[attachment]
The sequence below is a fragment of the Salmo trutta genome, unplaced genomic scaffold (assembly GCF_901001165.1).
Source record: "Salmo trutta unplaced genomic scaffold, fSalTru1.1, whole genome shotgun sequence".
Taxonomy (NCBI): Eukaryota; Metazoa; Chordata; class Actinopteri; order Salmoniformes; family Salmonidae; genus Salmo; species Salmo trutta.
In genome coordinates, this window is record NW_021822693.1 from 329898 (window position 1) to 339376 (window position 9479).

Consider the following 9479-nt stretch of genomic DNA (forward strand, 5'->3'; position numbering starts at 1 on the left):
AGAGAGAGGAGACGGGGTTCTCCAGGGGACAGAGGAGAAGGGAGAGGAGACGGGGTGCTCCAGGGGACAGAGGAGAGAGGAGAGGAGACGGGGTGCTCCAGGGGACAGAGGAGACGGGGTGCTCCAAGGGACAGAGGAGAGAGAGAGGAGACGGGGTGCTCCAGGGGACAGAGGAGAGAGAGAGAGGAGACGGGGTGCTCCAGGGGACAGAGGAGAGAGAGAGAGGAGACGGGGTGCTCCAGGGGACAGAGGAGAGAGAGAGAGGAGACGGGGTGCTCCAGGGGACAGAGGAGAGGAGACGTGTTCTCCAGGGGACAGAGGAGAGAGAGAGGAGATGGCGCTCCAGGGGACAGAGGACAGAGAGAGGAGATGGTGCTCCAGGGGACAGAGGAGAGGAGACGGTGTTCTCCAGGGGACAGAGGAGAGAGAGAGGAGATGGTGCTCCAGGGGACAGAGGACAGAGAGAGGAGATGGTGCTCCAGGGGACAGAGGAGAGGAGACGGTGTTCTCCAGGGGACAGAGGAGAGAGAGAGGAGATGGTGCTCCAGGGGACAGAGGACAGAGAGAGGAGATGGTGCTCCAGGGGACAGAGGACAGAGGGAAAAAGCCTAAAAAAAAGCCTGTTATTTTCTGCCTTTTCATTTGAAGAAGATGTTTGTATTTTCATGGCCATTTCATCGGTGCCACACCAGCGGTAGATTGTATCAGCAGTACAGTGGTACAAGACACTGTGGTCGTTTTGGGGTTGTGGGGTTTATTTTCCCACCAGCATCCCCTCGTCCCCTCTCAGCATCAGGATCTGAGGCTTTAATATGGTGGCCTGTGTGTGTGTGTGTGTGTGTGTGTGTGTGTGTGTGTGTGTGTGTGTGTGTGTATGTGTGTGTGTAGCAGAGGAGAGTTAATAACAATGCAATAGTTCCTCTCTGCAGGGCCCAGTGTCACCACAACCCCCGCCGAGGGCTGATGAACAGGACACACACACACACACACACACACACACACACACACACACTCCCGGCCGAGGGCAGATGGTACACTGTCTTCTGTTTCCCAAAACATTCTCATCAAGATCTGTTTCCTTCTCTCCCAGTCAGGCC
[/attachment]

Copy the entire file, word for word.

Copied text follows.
The sequence below is a fragment of the Salmo trutta genome, unplaced genomic scaffold (assembly GCF_901001165.1).
Source record: "Salmo trutta unplaced genomic scaffold, fSalTru1.1, whole genome shotgun sequence".
Taxonomy (NCBI): Eukaryota; Metazoa; Chordata; class Actinopteri; order Salmoniformes; family Salmonidae; genus Salmo; species Salmo trutta.
In genome coordinates, this window is record NW_021822693.1 from 329898 (window position 1) to 339376 (window position 9479).

Consider the following 9479-nt stretch of genomic DNA (forward strand, 5'->3'; position numbering starts at 1 on the left):
AGAGAGAGGAGACGGGGTTCTCCAGGGGACAGAGGAGAAGGGAGAGGAGACGGGGTGCTCCAGGGGACAGAGGAGAGAGGAGAGGAGACGGGGTGCTCCAGGGGACAGAGGAGACGGGGTGCTCCAAGGGACAGAGGAGAGAGAGAGGAGACGGGGTGCTCCAGGGGACAGAGGAGAGAGAGAGAGGAGACGGGGTGCTCCAGGGGACAGAGGAGAGAGAGAGAGGAGACGGGGTGCTCCAGGGGACAGAGGAGAGAGAGAGAGGAGACGGGGTGCTCCAGGGGACAGAGGAGAGGAGACGTGTTCTCCAGGGGACAGAGGAGAGAGAGAGGAGATGGCGCTCCAGGGGACAGAGGACAGAGAGAGGAGATGGTGCTCCAGGGGACAGAGGAGAGGAGACGGTGTTCTCCAGGGGACAGAGGAGAGAGAGAGGAGATGGTGCTCCAGGGGACAGAGGACAGAGAGAGGAGATGGTGCTCCAGGGGACAGAGGAGAGGAGACGGTGTTCTCCAGGGGACAGAGGAGAGAGAGAGGAGATGGTGCTCCAGGGGACAGAGGACAGAGAGAGGAGATGGTGCTCCAGGGGACAGAGGACAGAGGGAAAAAGCCTAAAAAAAAGCCTGTTATTTTCTGCCTTTTCATTTGAAGAAGATGTTTGTATTTTCATGGCCATTTCATCGGTGCCACACCAGCGGTAGATTGTATCAGCAGTACAGTGGTACAAGACACTGTGGTCGTTTTGGGGTTGTGGGGTTTATTTTCCCACCAGCATCCCCTCGTCCCCTCTCAGCATCAGGATCTGAGGCTTTAATATGGTGGCCTGTGTGTGTGTGTGTGTGTGTGTGTGTGTGTGTGTGTGTGTGTGTGTGTGTGTATGTGTGTGTGTAGCAGAGGAGAGTTAATAACAATGCAATAGTTCCTCTCTGCAGGGCCCAGTGTCACCACAACCCCCGCCGAGGGCTGATGAACAGGACACACACACACACACACACACACACACACACACACACACTCCCGGCCGAGGGCAGATGGTACACTGTCTTCTGTTTCCCAAAACATTCTCATCAAGATCTGTTTCCTTCTCTCCCAGTCAGGCC